They also tell about how impostors are pretending to be members of the Coasters and Drifters while not including original members of those groups.

Long live rock and roll!!

Ray Peterson as he appeared early in his career
Ray Peterson looked like this at the reunion looking much different from his rock and roll days but still sang The Wonder of You as well as ever.

Author: Andrew Godfrey

Retired from newspaper work after 38 years. Had served in the Army in Hawaii and Vietnam in the 60's. Am now retired and living in Sulphur, Louisiana.

46 thoughts on “Rock and Roll Graffiti 50’s and 60’s: Memories of an Era”


    1. Jimmy Clanton is one of my all time favorites since he was from Louisiana like me, plus when clowns like Ozzie Osbourne started eating animals on stage, since he knew that didn’t have anything to do with music, so walked away from music business for awhile. Just a Dream is one of the all time best songs ever.

      I was lucky to find the five videos at garage sale for $3. It might take a lot of searching to find it and it might be overpriced now.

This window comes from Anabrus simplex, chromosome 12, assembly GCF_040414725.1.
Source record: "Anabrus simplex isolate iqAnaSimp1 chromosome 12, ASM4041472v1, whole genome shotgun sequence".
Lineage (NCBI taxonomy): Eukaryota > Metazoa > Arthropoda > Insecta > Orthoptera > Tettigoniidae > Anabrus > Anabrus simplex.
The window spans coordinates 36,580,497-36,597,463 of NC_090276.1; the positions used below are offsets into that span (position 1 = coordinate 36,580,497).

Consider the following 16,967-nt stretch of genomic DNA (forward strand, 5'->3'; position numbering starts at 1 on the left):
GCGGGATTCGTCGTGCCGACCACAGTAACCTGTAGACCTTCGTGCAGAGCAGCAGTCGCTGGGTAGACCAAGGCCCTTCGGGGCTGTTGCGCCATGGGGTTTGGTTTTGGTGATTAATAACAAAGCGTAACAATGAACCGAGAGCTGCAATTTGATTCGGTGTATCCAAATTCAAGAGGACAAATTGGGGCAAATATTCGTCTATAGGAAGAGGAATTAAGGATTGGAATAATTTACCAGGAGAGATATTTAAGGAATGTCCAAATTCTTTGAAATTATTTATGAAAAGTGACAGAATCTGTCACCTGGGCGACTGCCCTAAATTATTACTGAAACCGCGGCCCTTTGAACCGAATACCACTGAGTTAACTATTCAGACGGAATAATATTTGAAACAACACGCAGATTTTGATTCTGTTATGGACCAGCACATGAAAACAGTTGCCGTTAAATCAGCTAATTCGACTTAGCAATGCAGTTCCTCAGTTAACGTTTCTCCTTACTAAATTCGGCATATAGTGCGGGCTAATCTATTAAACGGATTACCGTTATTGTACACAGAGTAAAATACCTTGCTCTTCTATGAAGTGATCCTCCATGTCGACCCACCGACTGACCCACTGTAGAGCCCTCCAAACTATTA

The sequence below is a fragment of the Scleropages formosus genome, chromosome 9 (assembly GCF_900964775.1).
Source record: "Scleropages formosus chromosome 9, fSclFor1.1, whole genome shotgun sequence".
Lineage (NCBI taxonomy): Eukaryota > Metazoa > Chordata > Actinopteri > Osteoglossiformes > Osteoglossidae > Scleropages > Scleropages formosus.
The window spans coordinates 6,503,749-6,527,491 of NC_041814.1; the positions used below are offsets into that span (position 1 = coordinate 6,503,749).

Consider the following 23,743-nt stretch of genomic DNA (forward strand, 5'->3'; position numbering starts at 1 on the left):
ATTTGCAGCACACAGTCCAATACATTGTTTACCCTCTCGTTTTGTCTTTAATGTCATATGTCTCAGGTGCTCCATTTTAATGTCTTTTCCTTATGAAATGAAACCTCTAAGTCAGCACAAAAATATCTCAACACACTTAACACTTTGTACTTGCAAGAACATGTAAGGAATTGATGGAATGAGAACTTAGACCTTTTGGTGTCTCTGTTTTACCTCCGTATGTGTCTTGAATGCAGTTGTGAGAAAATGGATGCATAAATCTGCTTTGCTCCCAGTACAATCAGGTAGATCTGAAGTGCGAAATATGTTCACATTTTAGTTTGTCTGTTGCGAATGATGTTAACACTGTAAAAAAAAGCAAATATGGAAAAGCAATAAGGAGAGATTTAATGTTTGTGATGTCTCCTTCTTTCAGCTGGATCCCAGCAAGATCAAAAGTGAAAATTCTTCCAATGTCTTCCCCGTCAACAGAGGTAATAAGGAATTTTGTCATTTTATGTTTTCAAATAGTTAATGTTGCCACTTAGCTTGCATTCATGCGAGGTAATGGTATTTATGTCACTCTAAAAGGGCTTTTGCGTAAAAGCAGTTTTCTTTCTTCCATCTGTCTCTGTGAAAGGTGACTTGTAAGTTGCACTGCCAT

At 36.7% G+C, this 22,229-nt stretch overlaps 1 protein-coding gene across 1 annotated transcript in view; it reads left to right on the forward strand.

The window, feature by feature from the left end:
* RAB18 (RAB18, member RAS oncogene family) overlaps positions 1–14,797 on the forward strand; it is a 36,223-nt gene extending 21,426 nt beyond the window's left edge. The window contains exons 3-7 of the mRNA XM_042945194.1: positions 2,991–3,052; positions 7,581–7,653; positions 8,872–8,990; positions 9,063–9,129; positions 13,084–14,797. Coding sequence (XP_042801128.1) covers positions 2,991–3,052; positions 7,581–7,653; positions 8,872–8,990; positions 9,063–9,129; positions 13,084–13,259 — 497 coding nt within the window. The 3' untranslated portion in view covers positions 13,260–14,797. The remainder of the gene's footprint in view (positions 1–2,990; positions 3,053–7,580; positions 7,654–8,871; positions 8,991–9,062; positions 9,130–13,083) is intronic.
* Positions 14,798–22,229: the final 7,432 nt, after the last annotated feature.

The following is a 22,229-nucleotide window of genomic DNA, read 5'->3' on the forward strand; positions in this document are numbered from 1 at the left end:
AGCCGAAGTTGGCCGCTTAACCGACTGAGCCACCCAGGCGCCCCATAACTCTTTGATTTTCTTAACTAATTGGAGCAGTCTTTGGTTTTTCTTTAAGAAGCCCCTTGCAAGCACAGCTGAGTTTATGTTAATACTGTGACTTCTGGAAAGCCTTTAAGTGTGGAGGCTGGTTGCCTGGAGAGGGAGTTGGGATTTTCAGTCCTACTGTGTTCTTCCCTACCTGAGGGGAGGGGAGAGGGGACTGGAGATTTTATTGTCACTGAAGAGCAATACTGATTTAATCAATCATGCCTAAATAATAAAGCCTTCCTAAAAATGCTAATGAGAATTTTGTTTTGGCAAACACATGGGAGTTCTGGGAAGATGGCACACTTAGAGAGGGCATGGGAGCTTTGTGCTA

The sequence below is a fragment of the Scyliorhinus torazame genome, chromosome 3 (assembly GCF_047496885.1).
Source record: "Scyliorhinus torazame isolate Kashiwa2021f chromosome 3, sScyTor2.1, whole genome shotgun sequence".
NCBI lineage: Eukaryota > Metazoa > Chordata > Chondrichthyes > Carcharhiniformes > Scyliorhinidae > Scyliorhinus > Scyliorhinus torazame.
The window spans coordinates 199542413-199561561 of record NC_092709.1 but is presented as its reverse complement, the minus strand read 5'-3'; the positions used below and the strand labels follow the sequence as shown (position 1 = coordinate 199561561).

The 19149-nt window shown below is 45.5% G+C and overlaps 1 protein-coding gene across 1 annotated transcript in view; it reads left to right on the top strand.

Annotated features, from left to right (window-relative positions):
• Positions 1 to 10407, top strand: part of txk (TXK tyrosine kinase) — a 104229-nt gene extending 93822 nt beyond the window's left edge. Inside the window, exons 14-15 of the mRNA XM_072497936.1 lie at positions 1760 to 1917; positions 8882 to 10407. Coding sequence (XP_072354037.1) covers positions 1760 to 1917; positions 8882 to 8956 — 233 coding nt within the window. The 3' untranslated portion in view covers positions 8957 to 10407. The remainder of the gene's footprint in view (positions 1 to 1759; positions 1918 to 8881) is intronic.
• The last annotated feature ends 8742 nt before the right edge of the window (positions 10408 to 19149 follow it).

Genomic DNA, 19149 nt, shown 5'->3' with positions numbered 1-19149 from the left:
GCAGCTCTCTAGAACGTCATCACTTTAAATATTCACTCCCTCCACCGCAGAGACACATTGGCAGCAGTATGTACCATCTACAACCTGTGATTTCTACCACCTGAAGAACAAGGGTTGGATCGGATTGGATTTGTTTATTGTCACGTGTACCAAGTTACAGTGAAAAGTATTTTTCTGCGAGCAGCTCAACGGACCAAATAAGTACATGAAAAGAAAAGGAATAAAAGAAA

2. I enjoyed watching all these videos. Great find. I ahve a questions about one of the guys in the crowd. He is sitting on the back row with long blond hair. I can’t figure out who ghe is. I didn’t find any video where he was singing. Wondered if you know who it is. I searched for credits..but didn’t find any. Thanks. Emerald

    1. I think you were talking about Gary Paxton. Gary was 1/2 of “Skip & Flip” (Cherry Pie) and the voice and songwriter of the “Hollywood Argyles” (Alley-Oop). Gary was also a great record producer, producing the “Association” among others. You are right. He was there but did not perform. I’m glad you enjoyed the show! I was music director and it was my own band, “Steve Jarrell & the Sons Of The Beach” backing all the acts. A great memory in my life for sure!

  3. does anyone know who the guy is that david sommerville kissed his hand while singing little darlin? the guy didn’t sing on the show. he sat next to mary wilson and gave her a hankie when she heard the song “the wonder of you”.

  4. An hour long compilation was shown on RFD in December 2011 as part of the Country’s Family Reunion series. I have my DVR set to record all of those shows, but this is the only Rock and Roll Graffiti so far.